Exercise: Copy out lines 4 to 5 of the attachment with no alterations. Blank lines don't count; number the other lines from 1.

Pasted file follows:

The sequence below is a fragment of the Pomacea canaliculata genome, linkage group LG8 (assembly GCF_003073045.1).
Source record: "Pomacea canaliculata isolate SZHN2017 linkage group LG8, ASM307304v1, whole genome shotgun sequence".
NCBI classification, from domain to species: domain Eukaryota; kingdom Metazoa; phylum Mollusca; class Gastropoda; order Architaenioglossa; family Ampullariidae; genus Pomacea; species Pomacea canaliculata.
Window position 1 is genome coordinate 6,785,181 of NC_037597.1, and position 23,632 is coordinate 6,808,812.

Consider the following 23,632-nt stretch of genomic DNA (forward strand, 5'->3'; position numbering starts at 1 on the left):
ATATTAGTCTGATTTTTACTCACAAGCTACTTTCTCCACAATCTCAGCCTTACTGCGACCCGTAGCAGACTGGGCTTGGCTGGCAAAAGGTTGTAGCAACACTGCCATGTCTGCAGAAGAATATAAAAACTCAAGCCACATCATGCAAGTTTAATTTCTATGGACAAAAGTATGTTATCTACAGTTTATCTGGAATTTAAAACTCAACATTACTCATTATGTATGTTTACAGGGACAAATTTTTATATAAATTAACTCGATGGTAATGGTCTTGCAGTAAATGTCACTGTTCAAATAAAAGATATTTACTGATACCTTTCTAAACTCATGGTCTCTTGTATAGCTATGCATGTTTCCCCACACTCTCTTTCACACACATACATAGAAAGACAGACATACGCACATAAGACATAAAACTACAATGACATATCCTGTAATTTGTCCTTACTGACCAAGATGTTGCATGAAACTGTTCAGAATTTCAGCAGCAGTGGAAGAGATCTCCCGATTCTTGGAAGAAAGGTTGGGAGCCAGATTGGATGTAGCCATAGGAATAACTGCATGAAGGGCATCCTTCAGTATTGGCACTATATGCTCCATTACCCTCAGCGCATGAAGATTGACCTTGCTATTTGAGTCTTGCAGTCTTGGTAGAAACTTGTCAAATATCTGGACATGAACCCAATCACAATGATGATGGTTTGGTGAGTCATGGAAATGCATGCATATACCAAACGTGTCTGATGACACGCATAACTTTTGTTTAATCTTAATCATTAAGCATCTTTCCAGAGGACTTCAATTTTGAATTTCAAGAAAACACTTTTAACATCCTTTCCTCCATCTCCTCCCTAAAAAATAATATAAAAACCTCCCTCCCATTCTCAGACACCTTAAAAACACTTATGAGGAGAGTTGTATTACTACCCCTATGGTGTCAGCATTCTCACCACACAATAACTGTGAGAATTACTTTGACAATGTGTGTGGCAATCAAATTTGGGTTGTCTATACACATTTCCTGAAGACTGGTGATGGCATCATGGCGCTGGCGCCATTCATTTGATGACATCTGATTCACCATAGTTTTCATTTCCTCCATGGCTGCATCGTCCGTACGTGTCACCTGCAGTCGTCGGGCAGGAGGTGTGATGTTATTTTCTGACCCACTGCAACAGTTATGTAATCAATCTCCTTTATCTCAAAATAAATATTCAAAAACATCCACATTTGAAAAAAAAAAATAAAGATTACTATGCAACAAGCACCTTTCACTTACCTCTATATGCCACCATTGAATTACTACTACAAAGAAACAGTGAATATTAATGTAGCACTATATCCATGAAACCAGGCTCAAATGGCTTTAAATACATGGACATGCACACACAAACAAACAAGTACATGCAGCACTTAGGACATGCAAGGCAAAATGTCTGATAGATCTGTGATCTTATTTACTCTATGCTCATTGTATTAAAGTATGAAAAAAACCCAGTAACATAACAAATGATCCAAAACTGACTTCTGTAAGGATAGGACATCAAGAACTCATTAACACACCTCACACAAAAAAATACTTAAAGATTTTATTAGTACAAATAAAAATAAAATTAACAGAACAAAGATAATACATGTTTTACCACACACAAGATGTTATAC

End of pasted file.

Window position 1 is genome coordinate 6,785,181 of NC_037597.1, and position 23,632 is coordinate 6,808,812.

Consider the following 23,632-nt stretch of genomic DNA (forward strand, 5'->3'; position numbering starts at 1 on the left):